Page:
The report, completed March 10, was delivered Friday to Mayor Bill White, city Controller Annise Parker and Katie Worsham, an official in HUD's regional office in Fort Worth.

Parker, who was often critical of the department when she served on the City Council, said the report demonstrates the need for a wholesale restructuring of the city's housing services.

"This is the most devastating audit I have ever seen," Parker said. "Everyone over there should have to reapply for their position."

In a letter accompanying the report, Milton Wilson Jr., whom White appointed in December to replace Stiner, and John Walsh, White's deputy chief of staff for neighborhoods and housing, promised to use the report as the basis for widespread reforms. "Your new HCDD management team embraces Jefferson Wells' conclusions and endorses their recommendations," the letter states.

Funding seems 'arbitrary'

Among the report's findings:

•The department lacked a clearly defined mission and a system to ensure that projects were selected to fulfill that mission. Instead, "funding appears to have been arbitrary and primarily at senior management or the director's discretion."
•A lack of internal controls and weak oversight of spending by contractors "could lead to potential fraud."
•Most employees did not receive adequate training, managers often took credit for achievements of those who worked for them, promotions were often based on cronyism rather than merit, and employees were hesitant to relay bad news to Bingham because they feared retaliation.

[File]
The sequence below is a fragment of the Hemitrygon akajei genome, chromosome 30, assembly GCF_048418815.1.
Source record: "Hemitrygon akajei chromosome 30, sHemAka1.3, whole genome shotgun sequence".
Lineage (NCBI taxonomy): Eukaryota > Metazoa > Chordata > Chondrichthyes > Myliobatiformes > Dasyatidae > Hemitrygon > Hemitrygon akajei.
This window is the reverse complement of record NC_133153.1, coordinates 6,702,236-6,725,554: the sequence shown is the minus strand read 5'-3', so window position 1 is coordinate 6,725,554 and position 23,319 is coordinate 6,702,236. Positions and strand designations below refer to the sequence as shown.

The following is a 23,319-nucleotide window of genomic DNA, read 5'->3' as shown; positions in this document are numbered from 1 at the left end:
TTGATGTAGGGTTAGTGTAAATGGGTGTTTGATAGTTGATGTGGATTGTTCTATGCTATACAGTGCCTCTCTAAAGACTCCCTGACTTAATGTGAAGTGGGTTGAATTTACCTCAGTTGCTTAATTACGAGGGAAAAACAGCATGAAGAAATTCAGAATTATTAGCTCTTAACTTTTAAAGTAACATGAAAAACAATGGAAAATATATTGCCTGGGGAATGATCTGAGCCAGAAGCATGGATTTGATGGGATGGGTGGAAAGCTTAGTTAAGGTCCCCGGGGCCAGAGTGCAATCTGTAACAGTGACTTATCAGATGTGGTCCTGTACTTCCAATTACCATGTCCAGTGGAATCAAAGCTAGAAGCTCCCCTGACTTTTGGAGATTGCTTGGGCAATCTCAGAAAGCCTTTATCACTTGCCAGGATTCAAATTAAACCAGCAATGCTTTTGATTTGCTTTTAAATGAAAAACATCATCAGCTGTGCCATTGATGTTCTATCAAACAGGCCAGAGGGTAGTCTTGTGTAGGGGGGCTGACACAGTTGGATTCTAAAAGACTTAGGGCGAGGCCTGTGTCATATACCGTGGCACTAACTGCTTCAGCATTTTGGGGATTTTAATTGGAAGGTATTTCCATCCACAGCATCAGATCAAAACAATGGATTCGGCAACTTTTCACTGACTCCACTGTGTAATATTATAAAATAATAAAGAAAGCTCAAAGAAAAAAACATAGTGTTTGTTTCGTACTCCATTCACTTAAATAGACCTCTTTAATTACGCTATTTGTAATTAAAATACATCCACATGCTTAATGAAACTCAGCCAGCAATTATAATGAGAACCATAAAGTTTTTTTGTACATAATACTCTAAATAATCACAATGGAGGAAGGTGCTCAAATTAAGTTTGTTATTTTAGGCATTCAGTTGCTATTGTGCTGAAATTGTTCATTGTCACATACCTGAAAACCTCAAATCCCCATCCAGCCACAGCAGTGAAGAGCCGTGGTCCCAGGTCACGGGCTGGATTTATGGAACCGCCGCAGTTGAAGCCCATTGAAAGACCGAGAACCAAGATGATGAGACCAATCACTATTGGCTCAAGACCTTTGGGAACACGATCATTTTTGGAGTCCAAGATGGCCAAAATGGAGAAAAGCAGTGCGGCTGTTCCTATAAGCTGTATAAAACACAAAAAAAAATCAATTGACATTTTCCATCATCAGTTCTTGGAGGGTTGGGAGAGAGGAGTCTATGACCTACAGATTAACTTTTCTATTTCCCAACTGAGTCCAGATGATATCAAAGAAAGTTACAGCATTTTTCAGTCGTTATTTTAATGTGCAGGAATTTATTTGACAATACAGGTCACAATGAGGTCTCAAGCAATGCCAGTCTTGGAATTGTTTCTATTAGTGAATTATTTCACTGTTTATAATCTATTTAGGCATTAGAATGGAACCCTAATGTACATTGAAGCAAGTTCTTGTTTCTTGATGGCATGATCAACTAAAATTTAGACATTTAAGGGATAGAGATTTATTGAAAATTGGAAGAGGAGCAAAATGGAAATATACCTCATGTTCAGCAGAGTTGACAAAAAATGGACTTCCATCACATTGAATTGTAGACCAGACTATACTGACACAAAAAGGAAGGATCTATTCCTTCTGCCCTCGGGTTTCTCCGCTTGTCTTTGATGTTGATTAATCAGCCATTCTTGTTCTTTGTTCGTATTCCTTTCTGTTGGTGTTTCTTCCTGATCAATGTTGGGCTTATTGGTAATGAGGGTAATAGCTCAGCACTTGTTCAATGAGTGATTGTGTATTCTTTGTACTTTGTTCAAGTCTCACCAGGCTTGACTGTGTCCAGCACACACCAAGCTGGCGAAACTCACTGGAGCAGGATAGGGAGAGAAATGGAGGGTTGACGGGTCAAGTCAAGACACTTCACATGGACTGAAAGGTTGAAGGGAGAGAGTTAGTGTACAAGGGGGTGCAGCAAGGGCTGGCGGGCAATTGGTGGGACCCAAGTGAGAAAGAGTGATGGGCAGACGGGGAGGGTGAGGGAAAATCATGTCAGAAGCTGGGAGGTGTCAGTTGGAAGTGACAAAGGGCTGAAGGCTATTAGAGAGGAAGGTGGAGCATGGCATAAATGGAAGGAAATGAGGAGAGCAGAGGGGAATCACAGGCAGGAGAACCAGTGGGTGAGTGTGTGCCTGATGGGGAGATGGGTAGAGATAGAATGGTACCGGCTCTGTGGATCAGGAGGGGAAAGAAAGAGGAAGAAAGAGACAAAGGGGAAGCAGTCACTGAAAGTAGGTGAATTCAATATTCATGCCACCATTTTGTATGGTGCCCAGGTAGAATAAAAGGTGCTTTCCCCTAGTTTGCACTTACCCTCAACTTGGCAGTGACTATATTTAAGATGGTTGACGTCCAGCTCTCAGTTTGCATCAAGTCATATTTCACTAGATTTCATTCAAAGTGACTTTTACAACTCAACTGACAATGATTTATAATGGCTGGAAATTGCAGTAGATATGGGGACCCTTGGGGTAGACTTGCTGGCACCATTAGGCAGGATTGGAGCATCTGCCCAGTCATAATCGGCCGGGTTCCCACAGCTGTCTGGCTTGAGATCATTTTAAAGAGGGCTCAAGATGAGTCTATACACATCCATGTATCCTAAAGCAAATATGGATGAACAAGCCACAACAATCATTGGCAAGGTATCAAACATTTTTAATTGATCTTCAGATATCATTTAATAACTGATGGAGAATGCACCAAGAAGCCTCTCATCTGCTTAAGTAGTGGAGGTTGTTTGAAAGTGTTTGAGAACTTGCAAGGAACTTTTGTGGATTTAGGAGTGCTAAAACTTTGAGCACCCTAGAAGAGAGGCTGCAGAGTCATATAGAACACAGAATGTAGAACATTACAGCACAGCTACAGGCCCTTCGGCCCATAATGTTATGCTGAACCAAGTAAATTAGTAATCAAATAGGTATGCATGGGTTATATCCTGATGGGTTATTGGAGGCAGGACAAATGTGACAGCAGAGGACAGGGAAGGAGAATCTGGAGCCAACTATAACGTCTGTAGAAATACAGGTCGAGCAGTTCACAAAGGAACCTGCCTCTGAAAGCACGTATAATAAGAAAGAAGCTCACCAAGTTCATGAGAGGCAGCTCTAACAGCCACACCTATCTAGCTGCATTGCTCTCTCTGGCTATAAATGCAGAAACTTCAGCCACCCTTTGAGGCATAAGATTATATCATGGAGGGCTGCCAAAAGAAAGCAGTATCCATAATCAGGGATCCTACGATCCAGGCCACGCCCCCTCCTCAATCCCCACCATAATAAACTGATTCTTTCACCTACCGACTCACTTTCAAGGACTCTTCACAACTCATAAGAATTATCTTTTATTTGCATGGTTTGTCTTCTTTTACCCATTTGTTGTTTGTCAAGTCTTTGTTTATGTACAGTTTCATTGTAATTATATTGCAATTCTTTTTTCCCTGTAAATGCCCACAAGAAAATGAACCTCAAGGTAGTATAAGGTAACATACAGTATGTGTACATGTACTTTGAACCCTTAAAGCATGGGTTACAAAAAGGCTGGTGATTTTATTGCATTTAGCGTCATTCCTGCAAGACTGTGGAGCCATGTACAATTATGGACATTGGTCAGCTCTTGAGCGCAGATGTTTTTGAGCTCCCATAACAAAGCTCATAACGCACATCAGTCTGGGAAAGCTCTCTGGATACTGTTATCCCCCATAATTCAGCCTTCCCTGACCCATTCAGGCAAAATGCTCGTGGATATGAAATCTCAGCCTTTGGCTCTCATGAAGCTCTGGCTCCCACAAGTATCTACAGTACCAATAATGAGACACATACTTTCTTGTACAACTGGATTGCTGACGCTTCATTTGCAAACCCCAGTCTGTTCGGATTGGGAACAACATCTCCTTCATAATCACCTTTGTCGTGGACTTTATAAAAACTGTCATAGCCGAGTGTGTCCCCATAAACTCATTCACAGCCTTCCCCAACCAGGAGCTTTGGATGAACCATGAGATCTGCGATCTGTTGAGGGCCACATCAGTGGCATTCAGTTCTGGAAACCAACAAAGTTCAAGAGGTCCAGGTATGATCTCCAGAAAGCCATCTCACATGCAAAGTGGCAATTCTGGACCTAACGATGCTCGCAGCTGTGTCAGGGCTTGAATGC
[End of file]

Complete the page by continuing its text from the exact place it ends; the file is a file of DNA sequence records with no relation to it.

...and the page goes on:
•The department's organization lacked safeguards to prevent conflicts of interest. As a result, an assistant director who oversaw a program to provide housing for people with AIDS was instrumental in hiring, as the manager of that program, a personal friend of the president of an agency that received funding through the program.
•Managers sometimes blocked their subordinates' efforts to collect delinquent loans for apartment projects, and a deputy director mistakenly believed the department's policy was to forgive delinquent payments, especially if they were supported by negative cash-flow statements. Owners' negative cash-flow statements usually were not audited, and some showed "such large magnitude of continuously negative cash flow ... that they call into question the entity's financial and commercial viability."
•The department's down payment assistance and home repair programs lacked safeguards to prevent abuse. The auditors found evidence that some homeowners had obtained multiple repairs within the same five-year period, and some appeared to have received assistance for more than one home.
•Record-keeping was haphazard and disorganized, and legal instruments such as loan agreements were riddled with gaps and inaccuracies that could make them unenforceable. Security for records was poor.
In their letter accompanying the report, Walsh and Wilson said they would ensure that the department's management becomes "transparent, inclusive and fair"; create a project review team to analyze funding applications; reorganize the department in keeping with the report's recommendations; and establish better oversight and accountability procedures.

"The scale of current problems is large and resolution will involve numerous projects, extensive management and staff attention, and financial resources," the letter states, predicting that the changes will take six months to a year.